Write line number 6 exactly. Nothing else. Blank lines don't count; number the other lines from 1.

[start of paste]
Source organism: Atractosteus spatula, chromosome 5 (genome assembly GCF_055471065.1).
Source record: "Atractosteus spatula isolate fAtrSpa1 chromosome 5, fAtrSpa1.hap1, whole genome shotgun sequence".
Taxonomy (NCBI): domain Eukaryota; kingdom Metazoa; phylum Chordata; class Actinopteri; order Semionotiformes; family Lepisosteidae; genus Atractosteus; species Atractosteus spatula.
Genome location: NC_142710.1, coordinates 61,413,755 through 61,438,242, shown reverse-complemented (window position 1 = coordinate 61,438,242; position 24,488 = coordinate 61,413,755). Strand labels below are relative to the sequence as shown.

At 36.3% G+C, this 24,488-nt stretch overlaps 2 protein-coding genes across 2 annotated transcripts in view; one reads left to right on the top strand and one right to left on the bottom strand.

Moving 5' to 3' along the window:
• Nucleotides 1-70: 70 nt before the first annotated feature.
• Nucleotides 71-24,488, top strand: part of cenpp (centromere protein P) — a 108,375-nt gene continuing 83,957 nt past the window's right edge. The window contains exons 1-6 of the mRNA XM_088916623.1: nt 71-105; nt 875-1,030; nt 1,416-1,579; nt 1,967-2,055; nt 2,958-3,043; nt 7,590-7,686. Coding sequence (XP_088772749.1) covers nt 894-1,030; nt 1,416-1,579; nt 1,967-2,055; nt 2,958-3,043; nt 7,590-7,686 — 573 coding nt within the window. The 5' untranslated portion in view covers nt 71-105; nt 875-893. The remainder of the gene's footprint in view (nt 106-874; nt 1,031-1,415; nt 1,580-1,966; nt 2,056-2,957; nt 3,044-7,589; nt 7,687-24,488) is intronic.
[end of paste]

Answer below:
Moving 5' to 3' along the window: